Hebrew-language news reports and Fauci’s own social media posts show that his fervent support for the Kahanist movement has not abated over the years. One decade-old photo of Fauci shows him standing next to a grinning Itamar Ben Gvir, now leader of the Jewish Power party, and wearing a shirt that calls for the release of Yigal Amir, the Israeli who was inspired by the Kahane movement to assassinate Israeli Prime Minister Yitzhak Rabin in 1995, because he had signed a tentative peace agreement with the Palestinians.
To this day, Fauci – referred to by his friends as the Kalashnikover Rabbi, in reference to the rifle – bears a sticker emblazoned with the infamous Kahanist slogan “Kahane was right” on his fridge in the Sheikh Jarrah home he occupies. Unsurprisingly, Fauci’s Facebook posts show that he also supported Kahanist slates in the most recent Israeli elections, at both the national and municipal levels.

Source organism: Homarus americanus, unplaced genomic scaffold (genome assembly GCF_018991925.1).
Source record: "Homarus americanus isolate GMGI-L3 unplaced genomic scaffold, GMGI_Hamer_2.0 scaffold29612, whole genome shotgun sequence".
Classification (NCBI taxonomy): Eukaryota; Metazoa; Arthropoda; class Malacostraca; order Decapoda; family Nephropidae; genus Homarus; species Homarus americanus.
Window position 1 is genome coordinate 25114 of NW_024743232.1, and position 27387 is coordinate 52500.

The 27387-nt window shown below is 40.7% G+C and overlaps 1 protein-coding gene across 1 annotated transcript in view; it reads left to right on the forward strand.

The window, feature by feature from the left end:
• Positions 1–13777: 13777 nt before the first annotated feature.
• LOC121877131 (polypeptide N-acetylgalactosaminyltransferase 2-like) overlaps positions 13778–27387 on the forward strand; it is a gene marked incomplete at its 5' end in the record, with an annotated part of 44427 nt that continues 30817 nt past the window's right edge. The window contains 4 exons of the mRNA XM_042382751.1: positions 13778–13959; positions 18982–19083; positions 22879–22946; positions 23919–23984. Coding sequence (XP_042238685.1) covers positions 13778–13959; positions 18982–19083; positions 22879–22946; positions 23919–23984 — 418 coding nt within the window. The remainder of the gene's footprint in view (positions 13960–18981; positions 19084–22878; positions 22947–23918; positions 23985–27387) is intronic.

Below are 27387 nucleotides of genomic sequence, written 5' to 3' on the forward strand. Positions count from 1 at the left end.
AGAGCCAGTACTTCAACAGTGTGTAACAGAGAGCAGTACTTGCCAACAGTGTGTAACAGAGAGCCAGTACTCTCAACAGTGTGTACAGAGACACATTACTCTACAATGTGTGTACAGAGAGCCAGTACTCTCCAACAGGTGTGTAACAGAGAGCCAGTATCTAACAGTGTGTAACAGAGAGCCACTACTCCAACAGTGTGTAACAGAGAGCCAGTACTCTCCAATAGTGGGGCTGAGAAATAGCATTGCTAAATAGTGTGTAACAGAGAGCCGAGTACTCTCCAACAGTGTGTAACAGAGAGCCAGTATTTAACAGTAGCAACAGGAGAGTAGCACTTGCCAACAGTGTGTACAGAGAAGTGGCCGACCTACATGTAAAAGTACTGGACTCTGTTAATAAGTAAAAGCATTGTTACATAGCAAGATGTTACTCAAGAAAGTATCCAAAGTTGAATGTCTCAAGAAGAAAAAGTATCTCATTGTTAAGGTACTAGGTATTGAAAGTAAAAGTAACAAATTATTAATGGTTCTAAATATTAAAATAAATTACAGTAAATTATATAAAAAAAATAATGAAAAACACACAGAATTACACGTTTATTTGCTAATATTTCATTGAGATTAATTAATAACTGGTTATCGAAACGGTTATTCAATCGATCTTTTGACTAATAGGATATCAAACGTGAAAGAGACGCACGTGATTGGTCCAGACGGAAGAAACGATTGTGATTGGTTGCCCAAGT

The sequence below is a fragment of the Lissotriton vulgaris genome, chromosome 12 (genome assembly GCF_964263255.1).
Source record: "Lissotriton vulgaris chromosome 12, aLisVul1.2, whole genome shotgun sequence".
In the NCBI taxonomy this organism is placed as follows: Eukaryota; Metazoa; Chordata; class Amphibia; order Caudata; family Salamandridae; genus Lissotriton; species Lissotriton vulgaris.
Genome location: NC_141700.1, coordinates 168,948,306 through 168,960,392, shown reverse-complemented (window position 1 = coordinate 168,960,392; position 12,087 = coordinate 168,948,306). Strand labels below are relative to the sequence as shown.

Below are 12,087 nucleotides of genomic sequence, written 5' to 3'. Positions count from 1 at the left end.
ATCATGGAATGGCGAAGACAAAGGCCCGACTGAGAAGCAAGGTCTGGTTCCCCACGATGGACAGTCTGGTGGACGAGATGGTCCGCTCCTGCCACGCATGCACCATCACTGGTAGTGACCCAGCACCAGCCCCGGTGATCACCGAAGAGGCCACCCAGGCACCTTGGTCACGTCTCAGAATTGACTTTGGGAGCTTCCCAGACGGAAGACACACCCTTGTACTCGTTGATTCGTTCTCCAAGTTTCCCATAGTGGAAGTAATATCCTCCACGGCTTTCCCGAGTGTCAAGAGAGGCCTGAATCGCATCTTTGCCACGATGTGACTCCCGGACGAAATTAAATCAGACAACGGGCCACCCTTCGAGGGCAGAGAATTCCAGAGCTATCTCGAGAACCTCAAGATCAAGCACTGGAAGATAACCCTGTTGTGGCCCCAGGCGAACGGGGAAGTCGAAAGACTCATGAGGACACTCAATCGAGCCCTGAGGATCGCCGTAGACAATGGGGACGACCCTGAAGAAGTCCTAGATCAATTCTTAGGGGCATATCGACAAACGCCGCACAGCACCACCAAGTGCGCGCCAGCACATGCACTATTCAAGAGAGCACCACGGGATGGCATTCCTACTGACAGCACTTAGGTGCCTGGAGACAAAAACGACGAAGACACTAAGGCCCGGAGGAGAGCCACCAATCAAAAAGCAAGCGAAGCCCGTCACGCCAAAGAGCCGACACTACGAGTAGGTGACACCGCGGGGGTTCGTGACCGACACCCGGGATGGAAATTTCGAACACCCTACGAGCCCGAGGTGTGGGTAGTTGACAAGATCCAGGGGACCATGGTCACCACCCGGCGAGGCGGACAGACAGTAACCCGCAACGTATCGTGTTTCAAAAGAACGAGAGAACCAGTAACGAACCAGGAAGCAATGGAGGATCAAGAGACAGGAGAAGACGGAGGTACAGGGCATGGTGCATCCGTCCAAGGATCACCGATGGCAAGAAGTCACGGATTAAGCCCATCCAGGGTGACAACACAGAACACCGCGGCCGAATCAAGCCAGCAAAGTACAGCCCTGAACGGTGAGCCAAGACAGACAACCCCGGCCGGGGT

Arieh King and Yonatan Yosef – the Kahanist city councillors of Jerusalem, key members of the mayor’s governing coalition – have for years led the settler efforts to displace Palestinians from Sheikh Jarrah. Yosef can be seen in another video that has gone viral in recent weeks, confidently explaining that he aims to make not only Sheikh Jarrah, but all of Jerusalem devoid of non-Jews – a policy championed by Rabbi Kahane when he was a member of the Israel parliament in the mid-1980s: “We take house after house. All this area will be a Jewish neighborhood. We are not finished the job. We are going to the next neighborhood. And after that, we’ll go more.”